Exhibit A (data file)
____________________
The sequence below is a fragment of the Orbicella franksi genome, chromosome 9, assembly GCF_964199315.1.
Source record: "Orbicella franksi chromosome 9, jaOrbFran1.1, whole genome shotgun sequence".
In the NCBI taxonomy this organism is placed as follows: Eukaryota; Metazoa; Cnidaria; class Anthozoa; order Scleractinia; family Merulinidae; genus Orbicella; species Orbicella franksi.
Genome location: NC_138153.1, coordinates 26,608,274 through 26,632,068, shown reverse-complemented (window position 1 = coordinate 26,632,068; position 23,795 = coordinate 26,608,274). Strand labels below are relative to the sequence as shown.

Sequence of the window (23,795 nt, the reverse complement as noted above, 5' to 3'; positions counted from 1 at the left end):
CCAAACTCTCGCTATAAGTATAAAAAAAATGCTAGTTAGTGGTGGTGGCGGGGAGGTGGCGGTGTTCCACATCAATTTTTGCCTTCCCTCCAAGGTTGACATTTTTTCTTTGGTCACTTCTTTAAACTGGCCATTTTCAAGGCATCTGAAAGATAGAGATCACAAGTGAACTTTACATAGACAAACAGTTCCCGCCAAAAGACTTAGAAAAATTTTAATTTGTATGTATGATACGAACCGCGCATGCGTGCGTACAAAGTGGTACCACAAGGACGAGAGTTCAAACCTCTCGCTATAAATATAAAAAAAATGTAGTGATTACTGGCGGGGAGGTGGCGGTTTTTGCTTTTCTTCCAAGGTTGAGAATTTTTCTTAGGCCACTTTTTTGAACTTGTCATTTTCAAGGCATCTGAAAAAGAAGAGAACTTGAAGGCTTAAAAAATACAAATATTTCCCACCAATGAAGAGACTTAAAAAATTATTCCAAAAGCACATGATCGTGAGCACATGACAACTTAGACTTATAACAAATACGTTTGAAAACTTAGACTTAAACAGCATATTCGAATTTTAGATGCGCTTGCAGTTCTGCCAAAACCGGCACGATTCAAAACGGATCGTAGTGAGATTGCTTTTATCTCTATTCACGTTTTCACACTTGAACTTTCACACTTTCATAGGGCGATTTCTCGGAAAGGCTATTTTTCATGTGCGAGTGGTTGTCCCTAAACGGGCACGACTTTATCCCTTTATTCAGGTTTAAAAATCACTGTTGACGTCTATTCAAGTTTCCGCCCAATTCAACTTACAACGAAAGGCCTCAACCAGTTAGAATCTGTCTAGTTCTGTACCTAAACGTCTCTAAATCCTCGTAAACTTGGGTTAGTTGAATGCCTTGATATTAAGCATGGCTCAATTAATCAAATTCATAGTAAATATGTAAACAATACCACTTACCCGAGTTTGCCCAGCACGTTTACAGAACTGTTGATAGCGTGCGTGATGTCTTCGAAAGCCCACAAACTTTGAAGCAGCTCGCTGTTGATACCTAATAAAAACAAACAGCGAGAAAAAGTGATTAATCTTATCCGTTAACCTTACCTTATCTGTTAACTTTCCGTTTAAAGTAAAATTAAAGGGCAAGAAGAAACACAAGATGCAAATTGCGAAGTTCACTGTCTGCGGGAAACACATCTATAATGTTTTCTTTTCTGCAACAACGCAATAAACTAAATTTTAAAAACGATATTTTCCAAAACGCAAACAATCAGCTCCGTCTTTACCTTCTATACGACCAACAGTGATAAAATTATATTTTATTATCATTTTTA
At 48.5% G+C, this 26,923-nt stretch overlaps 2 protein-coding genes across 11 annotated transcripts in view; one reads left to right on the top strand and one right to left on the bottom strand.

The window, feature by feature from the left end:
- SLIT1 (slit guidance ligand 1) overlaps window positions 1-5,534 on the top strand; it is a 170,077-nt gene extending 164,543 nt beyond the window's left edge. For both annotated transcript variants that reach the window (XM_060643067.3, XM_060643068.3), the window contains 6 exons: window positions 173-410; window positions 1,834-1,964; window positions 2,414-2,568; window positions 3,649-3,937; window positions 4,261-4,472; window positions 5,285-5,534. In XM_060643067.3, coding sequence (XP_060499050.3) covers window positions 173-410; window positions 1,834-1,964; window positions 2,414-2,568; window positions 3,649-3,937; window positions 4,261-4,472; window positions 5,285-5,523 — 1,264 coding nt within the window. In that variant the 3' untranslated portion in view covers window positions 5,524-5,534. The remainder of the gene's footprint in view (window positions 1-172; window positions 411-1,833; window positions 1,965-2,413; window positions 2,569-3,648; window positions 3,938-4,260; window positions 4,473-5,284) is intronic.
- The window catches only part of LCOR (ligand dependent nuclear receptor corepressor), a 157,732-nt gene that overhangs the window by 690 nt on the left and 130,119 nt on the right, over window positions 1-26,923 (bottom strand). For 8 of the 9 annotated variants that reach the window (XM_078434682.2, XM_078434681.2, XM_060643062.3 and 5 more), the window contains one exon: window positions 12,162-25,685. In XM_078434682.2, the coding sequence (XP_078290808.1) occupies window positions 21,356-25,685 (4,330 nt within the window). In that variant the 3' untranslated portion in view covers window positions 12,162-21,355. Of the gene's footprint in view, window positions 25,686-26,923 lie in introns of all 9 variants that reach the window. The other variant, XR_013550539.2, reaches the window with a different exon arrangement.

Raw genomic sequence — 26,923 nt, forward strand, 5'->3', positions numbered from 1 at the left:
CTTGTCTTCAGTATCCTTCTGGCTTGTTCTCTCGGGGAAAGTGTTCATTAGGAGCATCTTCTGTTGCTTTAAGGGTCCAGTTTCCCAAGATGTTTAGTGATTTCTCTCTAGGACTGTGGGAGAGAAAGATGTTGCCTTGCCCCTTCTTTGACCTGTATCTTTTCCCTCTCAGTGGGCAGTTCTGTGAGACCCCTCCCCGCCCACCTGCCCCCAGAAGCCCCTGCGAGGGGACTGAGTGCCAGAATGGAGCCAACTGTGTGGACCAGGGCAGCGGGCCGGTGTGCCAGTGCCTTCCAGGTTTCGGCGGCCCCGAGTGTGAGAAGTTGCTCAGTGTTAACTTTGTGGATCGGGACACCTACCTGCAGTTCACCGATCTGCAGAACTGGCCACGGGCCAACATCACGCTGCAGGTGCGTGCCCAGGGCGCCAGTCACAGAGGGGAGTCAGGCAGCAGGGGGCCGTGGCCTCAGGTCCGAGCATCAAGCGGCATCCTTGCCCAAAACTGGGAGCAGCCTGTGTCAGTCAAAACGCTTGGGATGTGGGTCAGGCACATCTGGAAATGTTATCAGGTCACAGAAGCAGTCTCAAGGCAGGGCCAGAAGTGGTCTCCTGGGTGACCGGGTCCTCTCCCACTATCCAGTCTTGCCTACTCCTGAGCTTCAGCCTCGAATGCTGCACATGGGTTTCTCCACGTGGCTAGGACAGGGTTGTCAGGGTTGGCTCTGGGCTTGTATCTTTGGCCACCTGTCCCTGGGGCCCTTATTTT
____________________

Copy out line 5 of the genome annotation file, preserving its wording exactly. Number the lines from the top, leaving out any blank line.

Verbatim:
Sequence of the window (23,795 nt, the reverse complement as noted above, 5' to 3'; positions counted from 1 at the left end):